Mitchell also made her throw away any clothes she owned before they got together, including shoes and underwear.

When they went on holiday to Gran Canaria in September 2018, Mitchell decided Alisa should get his name tattooed on her arm.

However the woman, who already had a small tattoo on her stomach which she regretted, did not want to get another one.

She said: “I don’t even like tattoos – it’s not my thing.

“But you couldn’t say no to him. He wanted it on my entire arm so everyone could see it.”

The tattoo artist refused to do the name design that big but agreed to do a smaller version on her wrist, Alisa said.

Once Mitchell’s name was branded on her skin, he told her: “Now everyone will know you’re mine.”

Alisa said three weeks later Mitchell wanted her to get a bigger neck tattoo to make sure more people would be able to see it.

She said she begged him not to get it as she would not be able to have the tattoo at work.

The couple bought a house in Boverton in the Vale of Glamorgan in April 2019 and Mitchell would not let her put up any pictures of her life before their relationship.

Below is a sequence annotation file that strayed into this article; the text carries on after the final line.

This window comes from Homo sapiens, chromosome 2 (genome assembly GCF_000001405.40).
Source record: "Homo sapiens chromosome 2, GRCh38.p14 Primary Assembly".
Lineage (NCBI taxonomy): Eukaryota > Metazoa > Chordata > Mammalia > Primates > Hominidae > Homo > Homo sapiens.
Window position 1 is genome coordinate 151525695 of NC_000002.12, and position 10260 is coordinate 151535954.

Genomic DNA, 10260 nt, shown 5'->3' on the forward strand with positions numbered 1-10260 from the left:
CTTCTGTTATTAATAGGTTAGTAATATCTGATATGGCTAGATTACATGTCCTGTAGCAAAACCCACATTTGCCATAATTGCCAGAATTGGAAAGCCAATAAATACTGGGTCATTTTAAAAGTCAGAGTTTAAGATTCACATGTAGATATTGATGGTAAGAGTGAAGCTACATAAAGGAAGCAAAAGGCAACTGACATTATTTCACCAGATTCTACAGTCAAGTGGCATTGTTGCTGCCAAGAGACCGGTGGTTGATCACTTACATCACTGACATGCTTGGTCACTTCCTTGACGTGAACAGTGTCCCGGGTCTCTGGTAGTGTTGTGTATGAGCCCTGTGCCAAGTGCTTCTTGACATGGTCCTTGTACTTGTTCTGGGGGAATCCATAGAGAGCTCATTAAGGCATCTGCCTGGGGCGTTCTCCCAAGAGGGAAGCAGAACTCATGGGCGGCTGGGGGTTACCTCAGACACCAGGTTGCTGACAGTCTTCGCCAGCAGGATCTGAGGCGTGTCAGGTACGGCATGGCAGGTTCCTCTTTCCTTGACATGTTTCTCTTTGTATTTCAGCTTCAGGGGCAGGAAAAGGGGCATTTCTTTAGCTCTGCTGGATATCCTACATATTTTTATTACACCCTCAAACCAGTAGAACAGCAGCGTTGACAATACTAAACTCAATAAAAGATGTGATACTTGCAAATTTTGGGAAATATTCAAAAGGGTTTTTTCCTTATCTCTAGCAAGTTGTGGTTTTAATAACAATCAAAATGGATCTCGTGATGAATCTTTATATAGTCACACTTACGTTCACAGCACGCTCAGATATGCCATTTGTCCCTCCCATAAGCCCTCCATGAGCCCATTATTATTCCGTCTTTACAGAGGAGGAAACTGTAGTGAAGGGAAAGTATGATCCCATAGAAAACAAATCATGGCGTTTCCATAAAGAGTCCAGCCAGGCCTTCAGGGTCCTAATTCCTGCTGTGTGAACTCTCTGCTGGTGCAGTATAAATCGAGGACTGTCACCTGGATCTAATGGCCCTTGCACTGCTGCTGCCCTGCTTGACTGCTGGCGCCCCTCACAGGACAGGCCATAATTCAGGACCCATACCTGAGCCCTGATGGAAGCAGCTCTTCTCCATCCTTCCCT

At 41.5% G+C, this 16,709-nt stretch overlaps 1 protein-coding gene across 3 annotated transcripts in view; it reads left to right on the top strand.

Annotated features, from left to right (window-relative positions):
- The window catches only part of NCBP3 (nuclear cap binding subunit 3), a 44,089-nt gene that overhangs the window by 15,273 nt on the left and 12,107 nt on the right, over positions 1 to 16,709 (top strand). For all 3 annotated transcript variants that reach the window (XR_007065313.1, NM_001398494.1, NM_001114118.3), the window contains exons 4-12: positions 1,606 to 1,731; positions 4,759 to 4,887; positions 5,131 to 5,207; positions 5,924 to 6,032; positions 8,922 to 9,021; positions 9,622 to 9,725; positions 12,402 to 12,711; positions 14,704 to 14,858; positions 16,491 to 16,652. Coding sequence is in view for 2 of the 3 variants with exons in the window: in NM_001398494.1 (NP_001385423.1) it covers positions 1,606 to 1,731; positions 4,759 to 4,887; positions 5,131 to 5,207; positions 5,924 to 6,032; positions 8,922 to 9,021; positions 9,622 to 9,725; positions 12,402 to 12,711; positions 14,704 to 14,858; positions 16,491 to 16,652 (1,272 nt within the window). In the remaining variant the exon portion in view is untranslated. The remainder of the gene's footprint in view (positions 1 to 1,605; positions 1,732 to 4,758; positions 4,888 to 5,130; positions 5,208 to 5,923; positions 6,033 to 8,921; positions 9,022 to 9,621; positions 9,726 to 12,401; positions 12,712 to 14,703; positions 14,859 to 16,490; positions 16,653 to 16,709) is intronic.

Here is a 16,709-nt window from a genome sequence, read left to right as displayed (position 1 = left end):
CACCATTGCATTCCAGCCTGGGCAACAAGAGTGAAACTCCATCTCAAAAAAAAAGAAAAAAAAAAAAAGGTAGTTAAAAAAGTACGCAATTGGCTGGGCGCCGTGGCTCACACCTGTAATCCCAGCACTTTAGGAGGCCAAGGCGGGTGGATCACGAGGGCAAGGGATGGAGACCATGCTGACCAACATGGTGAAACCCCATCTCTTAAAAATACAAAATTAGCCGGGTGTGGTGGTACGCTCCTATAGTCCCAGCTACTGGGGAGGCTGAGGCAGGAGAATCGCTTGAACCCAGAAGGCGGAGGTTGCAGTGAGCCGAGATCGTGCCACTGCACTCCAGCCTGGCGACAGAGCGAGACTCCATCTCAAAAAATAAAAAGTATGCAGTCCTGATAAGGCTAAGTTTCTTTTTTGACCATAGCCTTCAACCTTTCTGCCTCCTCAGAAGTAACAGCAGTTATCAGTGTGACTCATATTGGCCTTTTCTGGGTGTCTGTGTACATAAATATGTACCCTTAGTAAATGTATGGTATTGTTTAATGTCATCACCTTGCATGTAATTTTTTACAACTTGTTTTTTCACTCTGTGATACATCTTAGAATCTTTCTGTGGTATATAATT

She said: “I had canvases of my kids but he told me: ‘You’re not having those in the house.'”

Alisa said she was not allowed to speak to male colleagues and Mitchell expected her to stay on the phone to him throughout her shifts.

“He would tell me who I could and couldn’t speak to,” she recalled.

“I didn’t know who I was any more. I was miserable. I was not who I am. I couldn’t make one decision.

“It was suffocating. I was so worried every day about making him angry. I would shake all the time – I was so scared. Towards the end I just wanted to die. It was getting so bad.”

There was an altercation following an argument at a pub on August 28 last year and a neighbour called the police.

Mitchell was taken to the police station in Bridgend and told officers: “I didn’t think I did anything wrong. It was only a little push.”

He denied controlling or coercive behaviour and the case was listed for trial at Cardiff Crown Court on March 4.